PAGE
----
Forex Institutional Research: Goldman Sachs NFP Preview

Forex Institutional Research: Goldman Sachs NFP Preview

Key quotes from the Goldman Sachs NFP report: 

We expect a 190k increase in nonfarm payroll employment in July, slightly above consensus expectations for a 180k gain. Most labor market indicators were roughly in line with their recent trends, though a couple of key indicators were somewhat stronger in July. n The unemployment rate is likely to remain at 4.9%, though we see the risks as tilted to the downside. Average hourly earnings likely rose 0.3% in July and 2.6% over the past year. We expect a 190k increase in nonfarm payroll employment in July, slightly above consensus expectations for a 180k gain. Payroll growth has been quite volatile recently, dipping to just 11k in May before rebounding to 287k in June. The underlying trend has therefore been somewhat hard to discern, but appears to have softened a little this year, with the 3m/6m/12m moving averages of payroll growth now standing at 147k/172k/204k. We expect a gain in July in the upper part of this range, as a couple of key labor market indicators strengthened and the remainder appeared broadly in line with recent trends.

Arguing for a stronger report: n Job availability. The Conference Board’s labor differential—the difference between the share of consumers saying jobs are plentiful vs. hard to get—moved back into positive territory in July, rising 1.2pt to +0.7. The index remains below the highs reached in the last few expansions. n Jobless Claims. The four-week moving average of initial jobless claims leading into the payroll reference week fell 9k to just 258k in July, and claims during the survey week were just 252k. While seasonal adjustment is often challenging in July due to the annual auto plant shutdowns, we nonetheless take some positive signal from the very low recent level of jobless claims.

Neutral factors: n Service sector surveys. The employment components of the service sector surveys were mixed in July. The ISM non-manufacturing survey (-1.3pt to 51.4) and the Richmond Fed survey (-5pt to +12) declined, while the Markit PMI, NY Fed (+3.9pt to +6.9), and Dallas (+1.8pt to +3.8) surveys improved. Service sector employment rose 256k last month and has increased 166k on average over the last six months. n Manufacturing surveys. The employment components of the manufacturing surveys were also mixed in July.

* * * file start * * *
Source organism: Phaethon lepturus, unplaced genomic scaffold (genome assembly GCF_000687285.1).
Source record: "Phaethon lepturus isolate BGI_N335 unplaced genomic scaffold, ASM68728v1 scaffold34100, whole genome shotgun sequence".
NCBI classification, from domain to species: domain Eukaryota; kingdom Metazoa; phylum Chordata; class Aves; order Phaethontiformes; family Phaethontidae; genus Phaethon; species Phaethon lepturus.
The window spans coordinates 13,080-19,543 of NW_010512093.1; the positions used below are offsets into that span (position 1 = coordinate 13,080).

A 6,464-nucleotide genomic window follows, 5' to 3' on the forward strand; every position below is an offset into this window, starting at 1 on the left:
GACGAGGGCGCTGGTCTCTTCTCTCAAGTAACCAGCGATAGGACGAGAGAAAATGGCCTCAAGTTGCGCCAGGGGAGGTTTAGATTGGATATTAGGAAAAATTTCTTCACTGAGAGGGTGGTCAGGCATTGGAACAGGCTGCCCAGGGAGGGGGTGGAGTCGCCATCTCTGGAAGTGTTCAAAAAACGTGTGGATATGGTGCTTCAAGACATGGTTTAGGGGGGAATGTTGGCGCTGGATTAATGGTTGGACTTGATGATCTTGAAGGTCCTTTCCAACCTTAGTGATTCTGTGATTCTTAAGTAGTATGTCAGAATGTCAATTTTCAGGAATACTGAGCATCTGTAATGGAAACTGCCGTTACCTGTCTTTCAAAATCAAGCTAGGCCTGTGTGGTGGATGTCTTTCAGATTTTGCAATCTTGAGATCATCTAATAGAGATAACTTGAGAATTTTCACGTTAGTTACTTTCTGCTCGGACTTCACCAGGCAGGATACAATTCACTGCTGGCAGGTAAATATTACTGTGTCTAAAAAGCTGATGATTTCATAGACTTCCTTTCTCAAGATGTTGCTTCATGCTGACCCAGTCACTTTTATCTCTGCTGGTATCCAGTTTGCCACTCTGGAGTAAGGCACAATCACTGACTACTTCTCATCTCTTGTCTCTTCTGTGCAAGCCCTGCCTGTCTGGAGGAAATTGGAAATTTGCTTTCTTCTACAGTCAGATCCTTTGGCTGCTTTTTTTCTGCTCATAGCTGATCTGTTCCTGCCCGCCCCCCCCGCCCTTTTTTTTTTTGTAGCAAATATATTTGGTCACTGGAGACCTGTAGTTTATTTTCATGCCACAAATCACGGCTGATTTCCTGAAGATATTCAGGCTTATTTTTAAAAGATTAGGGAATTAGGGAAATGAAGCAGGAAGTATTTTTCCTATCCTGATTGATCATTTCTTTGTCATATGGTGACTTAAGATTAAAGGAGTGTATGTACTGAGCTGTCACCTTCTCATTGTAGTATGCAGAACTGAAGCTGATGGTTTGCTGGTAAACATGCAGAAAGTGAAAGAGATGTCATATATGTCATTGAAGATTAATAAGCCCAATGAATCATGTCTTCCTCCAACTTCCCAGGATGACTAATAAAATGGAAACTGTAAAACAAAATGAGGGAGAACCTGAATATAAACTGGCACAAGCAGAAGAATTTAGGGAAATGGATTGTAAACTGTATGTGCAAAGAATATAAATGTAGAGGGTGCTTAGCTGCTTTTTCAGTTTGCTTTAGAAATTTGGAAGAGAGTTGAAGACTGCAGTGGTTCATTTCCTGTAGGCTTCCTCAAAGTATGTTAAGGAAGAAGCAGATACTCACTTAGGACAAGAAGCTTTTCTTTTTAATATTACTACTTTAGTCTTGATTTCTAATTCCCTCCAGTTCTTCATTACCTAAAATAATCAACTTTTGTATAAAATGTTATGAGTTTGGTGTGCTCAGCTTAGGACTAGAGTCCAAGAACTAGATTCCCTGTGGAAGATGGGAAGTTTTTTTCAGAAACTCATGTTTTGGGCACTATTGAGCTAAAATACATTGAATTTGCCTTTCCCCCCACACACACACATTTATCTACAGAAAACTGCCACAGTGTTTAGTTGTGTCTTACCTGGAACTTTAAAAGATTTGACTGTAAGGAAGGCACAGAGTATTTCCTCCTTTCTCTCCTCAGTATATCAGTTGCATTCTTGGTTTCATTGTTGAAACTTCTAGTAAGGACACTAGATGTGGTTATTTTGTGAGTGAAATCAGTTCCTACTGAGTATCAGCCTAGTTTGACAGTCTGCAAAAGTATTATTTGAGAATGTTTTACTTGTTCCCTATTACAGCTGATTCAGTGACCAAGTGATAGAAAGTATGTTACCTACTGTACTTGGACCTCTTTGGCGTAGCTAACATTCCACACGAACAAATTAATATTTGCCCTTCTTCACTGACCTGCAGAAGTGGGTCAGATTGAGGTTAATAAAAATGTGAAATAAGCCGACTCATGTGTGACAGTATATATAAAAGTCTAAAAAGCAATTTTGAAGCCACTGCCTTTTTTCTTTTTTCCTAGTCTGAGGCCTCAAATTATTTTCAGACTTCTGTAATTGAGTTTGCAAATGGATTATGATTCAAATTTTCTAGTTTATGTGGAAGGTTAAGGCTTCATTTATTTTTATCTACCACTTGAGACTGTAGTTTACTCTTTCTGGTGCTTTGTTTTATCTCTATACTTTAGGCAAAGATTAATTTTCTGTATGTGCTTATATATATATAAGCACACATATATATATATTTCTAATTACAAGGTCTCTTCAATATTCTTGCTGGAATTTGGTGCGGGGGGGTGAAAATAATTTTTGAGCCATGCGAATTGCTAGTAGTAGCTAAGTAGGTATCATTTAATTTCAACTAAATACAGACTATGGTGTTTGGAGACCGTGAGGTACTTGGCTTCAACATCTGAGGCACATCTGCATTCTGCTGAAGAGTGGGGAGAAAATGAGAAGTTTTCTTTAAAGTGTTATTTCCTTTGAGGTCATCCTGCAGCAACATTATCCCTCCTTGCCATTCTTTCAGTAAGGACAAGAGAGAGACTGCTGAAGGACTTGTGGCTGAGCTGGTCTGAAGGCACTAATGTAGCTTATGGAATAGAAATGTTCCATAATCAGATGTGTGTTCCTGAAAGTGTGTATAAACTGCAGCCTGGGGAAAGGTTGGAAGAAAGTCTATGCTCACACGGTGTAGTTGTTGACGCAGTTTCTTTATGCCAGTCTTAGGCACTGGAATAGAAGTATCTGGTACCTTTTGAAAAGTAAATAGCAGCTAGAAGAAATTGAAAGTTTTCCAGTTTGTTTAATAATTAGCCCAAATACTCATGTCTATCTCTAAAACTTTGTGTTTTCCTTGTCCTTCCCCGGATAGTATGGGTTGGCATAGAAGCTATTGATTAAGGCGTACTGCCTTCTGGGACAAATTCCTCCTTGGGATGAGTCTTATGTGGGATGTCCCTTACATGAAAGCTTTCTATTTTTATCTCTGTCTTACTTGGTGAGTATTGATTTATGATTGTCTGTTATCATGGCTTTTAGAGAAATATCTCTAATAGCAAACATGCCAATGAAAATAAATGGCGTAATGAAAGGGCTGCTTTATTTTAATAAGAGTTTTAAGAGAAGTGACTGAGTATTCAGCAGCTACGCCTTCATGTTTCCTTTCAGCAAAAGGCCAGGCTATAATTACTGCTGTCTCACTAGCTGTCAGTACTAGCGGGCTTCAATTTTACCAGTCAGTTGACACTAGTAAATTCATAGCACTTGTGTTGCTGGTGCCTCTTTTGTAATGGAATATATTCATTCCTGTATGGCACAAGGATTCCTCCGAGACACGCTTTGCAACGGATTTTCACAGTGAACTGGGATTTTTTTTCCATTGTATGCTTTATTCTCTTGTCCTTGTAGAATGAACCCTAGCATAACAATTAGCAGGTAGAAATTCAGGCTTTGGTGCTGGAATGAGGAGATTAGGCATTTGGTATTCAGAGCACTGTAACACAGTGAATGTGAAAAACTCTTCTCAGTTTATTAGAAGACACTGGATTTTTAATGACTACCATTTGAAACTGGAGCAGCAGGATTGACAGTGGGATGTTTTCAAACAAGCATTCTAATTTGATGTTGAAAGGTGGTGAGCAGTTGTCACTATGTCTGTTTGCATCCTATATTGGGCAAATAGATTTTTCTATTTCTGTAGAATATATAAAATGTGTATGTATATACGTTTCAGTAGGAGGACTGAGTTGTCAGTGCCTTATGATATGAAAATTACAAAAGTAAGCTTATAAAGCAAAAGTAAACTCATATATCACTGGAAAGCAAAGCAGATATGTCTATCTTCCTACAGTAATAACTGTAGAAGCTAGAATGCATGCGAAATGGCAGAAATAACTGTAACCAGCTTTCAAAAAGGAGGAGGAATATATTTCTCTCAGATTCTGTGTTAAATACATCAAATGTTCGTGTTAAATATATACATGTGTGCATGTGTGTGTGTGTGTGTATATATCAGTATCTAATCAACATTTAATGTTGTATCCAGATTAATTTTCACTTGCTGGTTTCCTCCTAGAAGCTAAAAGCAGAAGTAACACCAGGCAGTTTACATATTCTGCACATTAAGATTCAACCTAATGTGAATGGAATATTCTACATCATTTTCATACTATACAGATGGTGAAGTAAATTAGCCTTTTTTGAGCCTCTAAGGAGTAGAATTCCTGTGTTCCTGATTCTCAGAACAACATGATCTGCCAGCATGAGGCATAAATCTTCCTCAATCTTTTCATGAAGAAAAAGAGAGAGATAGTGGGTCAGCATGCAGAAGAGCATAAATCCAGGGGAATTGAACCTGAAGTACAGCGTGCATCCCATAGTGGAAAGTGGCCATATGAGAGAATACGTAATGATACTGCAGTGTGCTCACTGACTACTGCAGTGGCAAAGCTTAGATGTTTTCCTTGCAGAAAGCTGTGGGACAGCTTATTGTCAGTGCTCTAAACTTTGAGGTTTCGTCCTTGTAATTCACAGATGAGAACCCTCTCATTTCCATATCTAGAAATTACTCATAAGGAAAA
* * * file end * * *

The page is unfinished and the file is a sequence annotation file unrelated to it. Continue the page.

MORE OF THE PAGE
The Markit PMI, Chicago PMI, Philly Fed (+9.3pt to -1.6), Richmond Fed (+5pt to +6), and Dallas Fed (+8.9pt to -2.6) surveys improved, while the ISM manufacturing (-1pt to 49.4), NY Fed (-4.4pt to -4.4), and Kansas City Fed (-1pt to -5) surveys worsened. Manufacturing employment growth declined by an average of 4k over the last six months, but rebounded to +14k in June.

ADP. ADP reported a 179k gain in private payroll employment in July, roughly in line with the increases seen in May and June. Service-sector job gains softened a bit to 185k, manufacturing employment rebounded by 4k, construction employment fell 6k, and energy-sector employment appeared to fall by 4k, the smallest reported decline in that sector since 2014.

Online job ads. The Conference Board’s Help Wanted Online (HWOL) report showed increases in both new and total online ads in July, though to levels that remain below those seen earlier this year. We put only limited weight on this indicator at the moment in light of recent research by Fed economists that argued that the HWOL ad count—which had departed significantly from the job openings figures in the official Job Openings and Labor Turnover Survey (JOLTS)—has been influenced by price increases for online job ads.

Job cuts. According to the Challenger, Gray & Christmas report, job cuts fell a touch on a seasonally adjusted basis in July. Announced job cuts in the energy sector spiked to 18k in July, indicating that energy job losses likely have a bit further to go.

Weather. Weather effects on the monthly payroll numbers were a big story in the first half of this year, as we noted last month. At this point, however, the large swings in weather-sensitive industries are likely behind us, and we have found in past research that weather does not have a statistically meaningful effect on payroll growth from June to October.

We expect the unemployment rate to remain at 4.9% in July from an unrounded 4.899% in June, but see the risks as tilted to the downside. The headline U3 rate rose 0.2pp in June, while the broader U6 underemployment rate fell 0.1pp to 9.6% as a result of a very large drop in involuntary part-time employment. In our recent labor market status report, we estimated that there is about 0.5pp of broad slack remaining in full-time equivalent terms. With trend employment growth still running at roughly double our 85k estimate of the breakeven rate, we expect the labor market to reach full employment by early 2017 and to surpass it thereafter.

Average hourly earnings for all workers are likely to rise 0.3% in July, in part reflecting favorable calendar effects. This should leave the year-on-year rate unchanged at 2.6%, though we see the risks as tilted to the upside. Our wage tracker—which aggregates four measures of wage growth—has accelerated to 2.8% year-on-year in our preliminary Q2 estimate, a sign that diminishing slack is boosting wage growth.

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